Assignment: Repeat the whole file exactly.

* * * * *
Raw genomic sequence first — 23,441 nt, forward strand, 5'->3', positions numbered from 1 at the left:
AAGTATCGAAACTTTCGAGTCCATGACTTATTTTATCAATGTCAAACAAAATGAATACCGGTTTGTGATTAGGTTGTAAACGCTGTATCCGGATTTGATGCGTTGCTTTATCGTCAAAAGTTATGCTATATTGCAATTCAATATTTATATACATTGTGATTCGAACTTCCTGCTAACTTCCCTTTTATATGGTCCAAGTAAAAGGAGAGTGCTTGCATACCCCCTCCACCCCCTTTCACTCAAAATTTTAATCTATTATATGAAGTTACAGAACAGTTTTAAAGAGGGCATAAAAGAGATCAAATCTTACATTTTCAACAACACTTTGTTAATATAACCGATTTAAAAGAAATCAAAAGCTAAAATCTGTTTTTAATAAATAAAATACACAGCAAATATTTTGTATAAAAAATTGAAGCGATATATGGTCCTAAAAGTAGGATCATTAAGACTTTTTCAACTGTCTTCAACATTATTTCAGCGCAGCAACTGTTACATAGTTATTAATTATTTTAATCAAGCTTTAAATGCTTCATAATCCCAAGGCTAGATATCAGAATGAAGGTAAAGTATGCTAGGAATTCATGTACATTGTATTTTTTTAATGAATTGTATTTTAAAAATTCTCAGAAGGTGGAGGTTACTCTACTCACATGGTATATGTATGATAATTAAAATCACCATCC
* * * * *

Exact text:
Raw genomic sequence first — 23,441 nt, forward strand, 5'->3', positions numbered from 1 at the left:
AAGTATCGAAACTTTCGAGTCCATGACTTATTTTATCAATGTCAAACAAAATGAATACCGGTTTGTGATTAGGTTGTAAACGCTGTATCCGGATTTGATGCGTTGCTTTATCGTCAAAAGTTATGCTATATTGCAATTCAATATTTATATACATTGTGATTCGAACTTCCTGCTAACTTCCCTTTTATATGGTCCAAGTAAAAGGAGAGTGCTTGCATACCCCCTCCACCCCCTTTCACTCAAAATTTTAATCTATTATATGAAGTTACAGAACAGTTTTAAAGAGGGCATAAAAGAGATCAAATCTTACATTTTCAACAACACTTTGTTAATATAACCGATTTAAAAGAAATCAAAAGCTAAAATCTGTTTTTAATAAATAAAATACACAGCAAATATTTTGTATAAAAAATTGAAGCGATATATGGTCCTAAAAGTAGGATCATTAAGACTTTTTCAACTGTCTTCAACATTATTTCAGCGCAGCAACTGTTACATAGTTATTAATTATTTTAATCAAGCTTTAAATGCTTCATAATCCCAAGGCTAGATATCAGAATGAAGGTAAAGTATGCTAGGAATTCATGTACATTGTATTTTTTTAATGAATTGTATTTTAAAAATTCTCAGAAGGTGGAGGTTACTCTACTCACATGGTATATGTATGATAATTAAAATCACCATCC